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    lynturner1321 asked a questionLeukemia

    suggestions on what I can do to cheat the medical time line I'm being forced to fallow.

    17 answers
    • cjs7159's Avatar
      cjs7159

      Keep calling & ask if they have any cancellations. The more persistent you are the more likely they are to see you sooner, if only to stop you from calling. Good luck in your journey.

      about 5 years ago
    • kalindria's Avatar
      kalindria

      So right now, you don't even know if this is cancer. Let's hope it's not. But in case it is, cjs7159 gave you great advice - keep calling and checking for cancellations. Let them know you are happy to drop everything and come in as soon as they have an opening. I got in faster that way.

      Also, you've made an assumption that this could take months however medical personnel generally want to get you in and diagnosed as quickly as possible if they believe you may have cancer.

      Also, I don't understand what you mean about your Mom and that you "refuse to hop out the way she did". What do you mean? Did she COP out - and refuse treatment? Just not clear what you mean. Thanks.

      about 5 years ago
    • lilymadeline's Avatar
      lilymadeline

      Just hang in there! Thank you so much for your sweet answer! Hopefully it will be nothing at all, but honestly the waiting was harder on me that much of the treatment was! I don’t know but I think that my imagine was worse than the reality, I also lost my mother to cancer back in 2001 but you should know that they are light years ahead now of where there were then. Chemo, radiation, and surgery aren’t the only options anymore. They now have immunizations, targeted therapy and immutherapy which are now being used for stage IV patients first but many are no longer in trails and are becoming regular treatment options. Personally I was terrified of going through chemo but it was so easy compared to what my mother went through, and I had 4 years of it! It wasn’t nearly as bad as I feared thank God! And now I am on a targeted therapy drug which is much easier indeed....so I thank the chemo very much for keeping me alive until something better came along. They are really on the edge of huge gains in cancer treatments and cures for many of them. Ever since the DNA code was broken it opened many more possibilities than were even dreamed of before, and there are many other discoveries as well. So cross that bridge when you come to it and get all the information possible before you make any decision, but hopefully that bridge isn’t on your life path at all! Good luck and God bless!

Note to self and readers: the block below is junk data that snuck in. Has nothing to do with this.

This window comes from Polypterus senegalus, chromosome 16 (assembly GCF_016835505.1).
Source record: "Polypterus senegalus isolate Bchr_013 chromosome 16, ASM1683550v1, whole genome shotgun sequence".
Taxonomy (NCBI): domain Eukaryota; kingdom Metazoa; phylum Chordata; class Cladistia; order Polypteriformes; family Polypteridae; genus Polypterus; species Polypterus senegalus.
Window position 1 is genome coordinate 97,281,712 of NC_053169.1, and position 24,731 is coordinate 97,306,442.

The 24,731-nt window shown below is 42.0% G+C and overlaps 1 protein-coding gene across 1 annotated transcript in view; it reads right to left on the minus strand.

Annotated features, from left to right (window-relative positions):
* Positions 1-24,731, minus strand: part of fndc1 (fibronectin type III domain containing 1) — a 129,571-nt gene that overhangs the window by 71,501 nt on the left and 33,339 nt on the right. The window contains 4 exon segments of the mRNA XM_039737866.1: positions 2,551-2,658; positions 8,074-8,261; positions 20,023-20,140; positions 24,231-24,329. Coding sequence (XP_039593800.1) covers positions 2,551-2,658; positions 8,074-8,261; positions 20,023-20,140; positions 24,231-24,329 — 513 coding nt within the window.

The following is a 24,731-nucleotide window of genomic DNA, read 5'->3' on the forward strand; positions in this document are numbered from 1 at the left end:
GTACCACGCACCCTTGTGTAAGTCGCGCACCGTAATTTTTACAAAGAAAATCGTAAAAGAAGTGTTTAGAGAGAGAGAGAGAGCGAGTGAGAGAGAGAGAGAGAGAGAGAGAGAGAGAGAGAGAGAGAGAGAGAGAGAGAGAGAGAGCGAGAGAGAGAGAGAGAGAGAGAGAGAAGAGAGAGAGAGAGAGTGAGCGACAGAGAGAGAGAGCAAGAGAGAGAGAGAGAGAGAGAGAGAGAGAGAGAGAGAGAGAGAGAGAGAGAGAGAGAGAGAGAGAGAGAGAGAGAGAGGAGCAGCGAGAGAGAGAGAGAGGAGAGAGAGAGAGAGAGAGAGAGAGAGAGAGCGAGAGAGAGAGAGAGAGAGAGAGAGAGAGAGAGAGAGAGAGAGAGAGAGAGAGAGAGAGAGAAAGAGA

about 5 years ago
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    lynturner1321 shared an experience

    Oh No (changes in existing lymph nodes, discovery of new lymph nodes and large lump in neck): I noticed 1 of the 2 lymph nodes that I've had in my neck for unknown reasons for the past 15 years had doubled in size. I also found 4 new lymph nodes in the surround area as well as a large lump that is now visibly starting to bulge from my neck. It is hard, does not move nor does it hurt.

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    lynturner1321 shared an experience

    Loss (Lost loved one): At the age of 23 my mother was diagnosed with t cell acute lymphocytic leukemia. She had 5 lumps in her arm pits and breasts, the cancer had spread to her lymph nodes and blood as well. She was given 6 weeks to live. I was 6 when she was diagnosed. She fought a long battle that lasted 6 years and died a month shy of her 30th birthday the day before mothers day. I was 12 when she passed.

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